The NASA-funded study is behind a pay wall, but the brief news release, offers a simple explanation of what is going on. The research provides “evidence connecting the amplified wind patterns, consisting of a strong high pressure in the West and a deep low pressure in the East [labeled a 'dipole'], to global warming.” Researchers have “uncovered evidence that can trace the amplification of the dipole to human influences.”"

On Trees Being Cut Down at UCSB

Posted on September 16 at 11:04 a.m.

The photo at the link is the essence of the problem. Too long to discuss.

On The Attraction of Caves

Posted on September 16 at 9:59 a.m.

Hardly sounds like a suitable tree, and grows to 45 feet.

Cultivation details
Landscape Uses:Aggressive surface roots possible, Specimen, Street tree. Prefers a sunny position in a moderately fertile well-drained moisture retentive circum-neutral soil[200]. Tolerates poor and dry soils, especially those low in mineral elements[200]. Established plants are drought tolerant[200]. Does not succeed in frost hollows or in windy sites[107]. The plant is said to grow best where the annual rainfall, mostly summer, is 60 to 130cm, with a 5 - 7 month dry season, withstanding high temperatures (29 - 35°C mean monthly maximum) and light frosts. It succeeds in tropical and subtropical arid to semiarid zones, in infertile clays, laterites, poor and gravelly soils and podzols, preferably well drained[269]. A very fast growing species but it is not very hardy in Britain[166]. It might succeed outdoors in the mildest areas of the country. Eucalyptus species have not adopted a deciduous habit and continue to grow until it is too cold for them to do so. This makes them more susceptible to damage from sudden cold snaps. If temperature fluctuations are more gradual, as in a woodland for example, the plants have the opportunity to stop growing and become dormant, thus making them more cold resistant. A deep mulch around the roots to prevent the soil from freezing also helps the trees to survive cold conditions[200]. The members of this genus are remarkably adaptable however, there can be a dramatic increase in the hardiness of subsequent generations from the seed of survivors growing in temperate zones[200]. Cultivated in warm temperate areas for its essential oil, it thrives in a Mediterranean climate[61, 77]. Eucalyptus monocultures are an environmental disaster, they are voracious, allelopathic and encourage the worst possible attitudes to land use and conservation[200]. The trees cast a very light shade[77]. Flower buds are formed in the summer prior to flowering and seed capsules need at least a further year in which to ripen[11]. Plants are shallow-rooting and, especially in windy areas, should be planted out into their permanent positions when small to ensure that they do not suffer from wind-rock[245]. They strongly resent root disturbance and should be container grown before planting out into their permanent position[11]. The flowers are rich in nectar and are a good bee crop[200]. Special Features:Fragrant foliage, Not North American native, Inconspicuous flowers or blooms.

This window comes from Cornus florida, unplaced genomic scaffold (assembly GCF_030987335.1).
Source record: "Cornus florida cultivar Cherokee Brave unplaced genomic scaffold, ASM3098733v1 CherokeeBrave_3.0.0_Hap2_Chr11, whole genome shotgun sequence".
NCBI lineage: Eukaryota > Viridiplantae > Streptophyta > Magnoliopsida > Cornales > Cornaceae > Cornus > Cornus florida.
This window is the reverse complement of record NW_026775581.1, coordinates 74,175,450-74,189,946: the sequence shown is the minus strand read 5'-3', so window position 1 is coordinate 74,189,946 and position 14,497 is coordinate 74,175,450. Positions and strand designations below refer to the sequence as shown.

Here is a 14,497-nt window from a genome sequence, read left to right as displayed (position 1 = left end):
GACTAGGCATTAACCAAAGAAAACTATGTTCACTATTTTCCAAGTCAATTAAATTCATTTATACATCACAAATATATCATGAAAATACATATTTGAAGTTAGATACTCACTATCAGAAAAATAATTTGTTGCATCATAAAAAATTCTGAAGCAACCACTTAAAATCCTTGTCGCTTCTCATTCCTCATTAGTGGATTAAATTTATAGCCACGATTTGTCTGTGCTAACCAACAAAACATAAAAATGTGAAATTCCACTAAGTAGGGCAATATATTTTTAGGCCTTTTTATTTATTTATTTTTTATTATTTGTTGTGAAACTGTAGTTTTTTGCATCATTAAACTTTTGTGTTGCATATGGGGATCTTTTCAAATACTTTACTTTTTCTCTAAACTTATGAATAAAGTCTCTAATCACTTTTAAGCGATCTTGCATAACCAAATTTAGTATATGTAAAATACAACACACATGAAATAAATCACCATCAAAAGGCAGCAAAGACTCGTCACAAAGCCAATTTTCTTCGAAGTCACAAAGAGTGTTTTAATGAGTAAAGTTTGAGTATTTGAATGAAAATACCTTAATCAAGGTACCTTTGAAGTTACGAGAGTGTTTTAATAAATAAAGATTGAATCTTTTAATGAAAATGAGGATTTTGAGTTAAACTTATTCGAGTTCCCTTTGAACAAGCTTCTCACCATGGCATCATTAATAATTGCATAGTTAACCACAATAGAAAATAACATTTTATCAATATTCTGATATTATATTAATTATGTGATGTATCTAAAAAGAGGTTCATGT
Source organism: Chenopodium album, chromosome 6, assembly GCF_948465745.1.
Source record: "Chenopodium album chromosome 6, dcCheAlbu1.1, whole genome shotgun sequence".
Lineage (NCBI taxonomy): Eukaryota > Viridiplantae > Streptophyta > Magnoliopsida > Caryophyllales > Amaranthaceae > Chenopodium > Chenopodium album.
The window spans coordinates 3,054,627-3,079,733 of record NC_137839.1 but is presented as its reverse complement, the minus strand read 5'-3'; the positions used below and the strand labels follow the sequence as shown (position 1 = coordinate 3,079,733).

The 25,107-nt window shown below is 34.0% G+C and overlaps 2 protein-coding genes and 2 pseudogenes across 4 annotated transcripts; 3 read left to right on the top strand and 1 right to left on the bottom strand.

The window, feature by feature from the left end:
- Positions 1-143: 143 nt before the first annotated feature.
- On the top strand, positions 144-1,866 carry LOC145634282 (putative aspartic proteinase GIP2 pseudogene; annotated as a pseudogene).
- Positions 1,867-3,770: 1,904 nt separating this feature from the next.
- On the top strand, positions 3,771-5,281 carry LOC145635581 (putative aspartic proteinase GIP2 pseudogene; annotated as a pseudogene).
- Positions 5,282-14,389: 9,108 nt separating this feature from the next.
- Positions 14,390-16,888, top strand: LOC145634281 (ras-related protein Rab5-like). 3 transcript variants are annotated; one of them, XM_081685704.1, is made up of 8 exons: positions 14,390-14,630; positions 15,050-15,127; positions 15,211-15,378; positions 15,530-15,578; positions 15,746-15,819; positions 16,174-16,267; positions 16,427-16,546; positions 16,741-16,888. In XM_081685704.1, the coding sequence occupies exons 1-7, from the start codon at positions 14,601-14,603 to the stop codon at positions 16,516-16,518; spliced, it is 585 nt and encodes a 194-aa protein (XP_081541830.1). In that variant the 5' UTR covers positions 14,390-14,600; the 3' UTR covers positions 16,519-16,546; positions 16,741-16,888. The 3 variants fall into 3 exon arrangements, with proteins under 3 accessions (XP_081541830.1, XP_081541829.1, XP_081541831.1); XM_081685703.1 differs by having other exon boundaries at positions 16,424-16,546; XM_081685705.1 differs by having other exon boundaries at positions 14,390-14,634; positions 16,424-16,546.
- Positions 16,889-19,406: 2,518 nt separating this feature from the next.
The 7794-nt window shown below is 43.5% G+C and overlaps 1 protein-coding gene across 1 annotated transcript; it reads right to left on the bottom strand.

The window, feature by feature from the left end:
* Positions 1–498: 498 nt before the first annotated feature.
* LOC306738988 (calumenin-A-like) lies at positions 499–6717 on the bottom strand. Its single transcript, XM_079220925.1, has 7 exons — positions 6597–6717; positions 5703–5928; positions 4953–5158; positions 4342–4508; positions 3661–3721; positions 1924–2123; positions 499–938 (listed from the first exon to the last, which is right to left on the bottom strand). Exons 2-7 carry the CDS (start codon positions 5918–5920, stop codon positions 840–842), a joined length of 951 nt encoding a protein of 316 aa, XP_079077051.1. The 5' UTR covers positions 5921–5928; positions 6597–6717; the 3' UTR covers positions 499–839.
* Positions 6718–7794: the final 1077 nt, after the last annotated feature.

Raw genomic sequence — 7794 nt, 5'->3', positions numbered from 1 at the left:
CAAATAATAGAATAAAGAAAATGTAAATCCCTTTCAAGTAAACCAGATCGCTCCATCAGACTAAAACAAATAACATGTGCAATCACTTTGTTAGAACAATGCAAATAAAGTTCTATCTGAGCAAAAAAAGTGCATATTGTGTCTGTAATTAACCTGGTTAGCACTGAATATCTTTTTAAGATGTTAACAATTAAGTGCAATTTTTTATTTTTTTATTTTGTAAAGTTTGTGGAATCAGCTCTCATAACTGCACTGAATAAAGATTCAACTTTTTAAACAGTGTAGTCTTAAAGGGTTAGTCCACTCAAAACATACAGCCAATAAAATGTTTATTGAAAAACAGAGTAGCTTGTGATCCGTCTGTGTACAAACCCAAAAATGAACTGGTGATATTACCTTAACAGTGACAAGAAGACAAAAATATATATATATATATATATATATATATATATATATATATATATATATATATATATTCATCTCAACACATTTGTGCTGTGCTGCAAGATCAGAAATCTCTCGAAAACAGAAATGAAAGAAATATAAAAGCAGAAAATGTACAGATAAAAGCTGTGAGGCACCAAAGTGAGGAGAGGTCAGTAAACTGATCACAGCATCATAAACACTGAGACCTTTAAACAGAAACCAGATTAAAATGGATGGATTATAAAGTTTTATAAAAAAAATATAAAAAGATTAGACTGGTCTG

On Trees Being Cut Down at UCSB

Posted on September 16 at 9:01 a.m.

Lemon-scented has most often been used to describe a variety of euc; that is why I asked. I don't believe lemonade berry has a lemon scent, but it would be an appropriate and sensible plant to grow instead of eucs.

On Trees Being Cut Down at UCSB